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Sen. Diane Feinstein returns to work after a months-long absence that delayed key Democrat votes—but will only work ‘a lighter schedule’

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California Sen. Dianne Feinstein returned to the Senate on Wednesday after a two-and-a-half-month absence due to illness, giving majority Democrats a much-needed final vote as they seek to confirm President Joe Biden’s nominees and raise the nation’s debt ceiling in the coming weeks.

Looking noticeably thinner and frail, Feinstein is using a wheelchair to get around the Capitol as she continues to recover from a case of shingles. She missed the Senate’s first votes on Wednesday morning but arrived outside the Senate in a car for an afternoon vote, helped into the wheelchair by aides and greeted by Senate Majority Leader Chuck Schumer with a handshake and affectionate pat on the back.

In a statement, Feinstein, 89, said she was continuing to recover from side effects of the shingles virus and would work a reduced schedule. While she had returned to Washington on Tuesday, she missed a vote on Tuesday evening and two votes on Wednesday morning before returning for the afternoon vote to confirm a Department of Education nominee.

“My doctors have advised me to work a lighter schedule as I return to the Senate,” Feinstein said in the statement. “I’m hopeful those issues will subside as I continue to recover.”

Feinstein’s return after 10 weeks away from the Senate gives Democrats a better cushion as they navigate their narrow 51-49 majority. She had asked Schumer to temporarily replace her on the Senate Judiciary Committee, where some of Biden’s judicial nominations have stalled without her tie-breaking vote. But Republicans blocked that request last month, giving Democrats few options to move those nominees – and important bills, like a potential debt package – unless she returned or resigned.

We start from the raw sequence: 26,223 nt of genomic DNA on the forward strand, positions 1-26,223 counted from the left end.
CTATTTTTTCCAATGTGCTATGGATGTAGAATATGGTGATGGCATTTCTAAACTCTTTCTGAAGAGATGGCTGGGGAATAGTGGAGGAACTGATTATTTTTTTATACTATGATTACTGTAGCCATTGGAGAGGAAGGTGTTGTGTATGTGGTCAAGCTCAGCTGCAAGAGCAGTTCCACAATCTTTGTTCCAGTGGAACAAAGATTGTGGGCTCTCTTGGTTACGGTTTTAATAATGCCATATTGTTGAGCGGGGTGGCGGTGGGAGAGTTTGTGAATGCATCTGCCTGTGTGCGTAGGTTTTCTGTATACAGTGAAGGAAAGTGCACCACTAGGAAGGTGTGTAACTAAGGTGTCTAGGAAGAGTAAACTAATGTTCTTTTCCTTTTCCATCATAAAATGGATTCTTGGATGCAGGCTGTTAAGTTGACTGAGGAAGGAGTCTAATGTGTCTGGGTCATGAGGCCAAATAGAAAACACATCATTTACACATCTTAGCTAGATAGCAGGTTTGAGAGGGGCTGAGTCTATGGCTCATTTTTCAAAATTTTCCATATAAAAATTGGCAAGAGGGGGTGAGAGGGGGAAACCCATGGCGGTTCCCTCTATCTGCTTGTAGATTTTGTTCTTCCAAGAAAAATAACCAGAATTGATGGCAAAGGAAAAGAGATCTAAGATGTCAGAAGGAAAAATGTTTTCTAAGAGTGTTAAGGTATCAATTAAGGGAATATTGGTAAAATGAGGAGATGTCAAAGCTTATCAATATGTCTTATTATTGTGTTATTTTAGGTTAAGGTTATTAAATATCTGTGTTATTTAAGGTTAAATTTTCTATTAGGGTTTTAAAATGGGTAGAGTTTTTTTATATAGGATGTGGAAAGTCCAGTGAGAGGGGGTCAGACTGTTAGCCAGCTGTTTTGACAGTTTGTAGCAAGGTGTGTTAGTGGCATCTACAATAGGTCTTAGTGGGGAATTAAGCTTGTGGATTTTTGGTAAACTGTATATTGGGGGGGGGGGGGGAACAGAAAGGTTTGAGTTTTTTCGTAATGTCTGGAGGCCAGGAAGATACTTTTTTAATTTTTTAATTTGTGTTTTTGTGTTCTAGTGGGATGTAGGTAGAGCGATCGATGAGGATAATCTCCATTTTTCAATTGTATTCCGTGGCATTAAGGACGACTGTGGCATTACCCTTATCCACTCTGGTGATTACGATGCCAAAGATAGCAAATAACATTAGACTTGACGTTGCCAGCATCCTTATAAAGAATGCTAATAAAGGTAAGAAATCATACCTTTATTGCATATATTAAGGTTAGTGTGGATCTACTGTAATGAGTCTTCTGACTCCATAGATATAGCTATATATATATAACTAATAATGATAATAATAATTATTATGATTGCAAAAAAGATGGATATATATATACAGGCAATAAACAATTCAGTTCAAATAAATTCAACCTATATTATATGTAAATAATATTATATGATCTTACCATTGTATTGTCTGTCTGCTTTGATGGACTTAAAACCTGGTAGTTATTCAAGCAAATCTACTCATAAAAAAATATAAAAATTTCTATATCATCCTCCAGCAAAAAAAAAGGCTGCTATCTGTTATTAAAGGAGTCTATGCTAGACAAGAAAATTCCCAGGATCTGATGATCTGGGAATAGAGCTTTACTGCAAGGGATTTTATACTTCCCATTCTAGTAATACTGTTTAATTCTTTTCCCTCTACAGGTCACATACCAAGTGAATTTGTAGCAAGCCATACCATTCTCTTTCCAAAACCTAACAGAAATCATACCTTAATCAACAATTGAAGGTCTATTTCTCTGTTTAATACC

Still, it is unclear if Feinstein will be able to be present for every crucial vote. Her office said that while she was initially diagnosed with shingles on Feb. 26 and briefly hospitalized, she is still experiencing side effects like vision and balance impairments.

The illness came after Feinstein already had grown more frail in recent years, and has at times appeared confused or disoriented when talking to reporters in the Capitol. But she has defended her effectiveness.

In her statement, Feinstein said that the “most pressing” issue facing the Senate is to raise the debt ceiling and avoid default. “I also look forward to resuming my work on the Judiciary Committee considering the president’s judicial nominees,” she said.

Feinstein made the unusual request to be temporarily replaced on the panel after pressure from Democrats who are concerned about the judicial nominees and amid some calls for her resignation. Her office had not given a date for her return, creating a headache for Democrats who are hoping to use their majority to confirm as many of Biden’s judicial nominees as possible.

Republicans balked, saying they would not help Democrats confirm nominees who could not move without bipartisan support. Schumer declined to hold a vote on Feinstein’s request after it became clear it would not pass.

She had asked for the replacement after Democratic Rep. Ro Khanna, D-Calif., called on her to resign from the Senate, saying it was “unacceptable” for her to miss votes to confirm judges who could be weighing in on abortion rights, a key Democratic priority.

Feinstein has gradually stepped back from several senior positions in recent years. In 2020, she said she would not serve as the top Democrat on the judiciary panel after criticism from liberals about her handling of Justice Amy Coney Barrett’s confirmation. Earlier this year, she said she would not serve as the Senate president pro tempore, or the most senior member of the majority party, even though she was in line to do so. The president pro tempore opens the Senate every day and holds other ceremonial duties.

The long-serving California senator has had a trailblazing political career and shattered gender barriers. She was the first woman to serve as president of the San Francisco Board of Supervisors in the 1970s and the first female mayor of San Francisco. She ascended to that post after the November 1978 assassinations of then-Mayor George Moscone and City Supervisor Harvey Milk by a former supervisor, Dan White. Feinstein found Milk’s body.

In the Senate, she was the first woman to head the Senate Intelligence Committee and the first woman to serve as the Judiciary Committee’s top Democrat.



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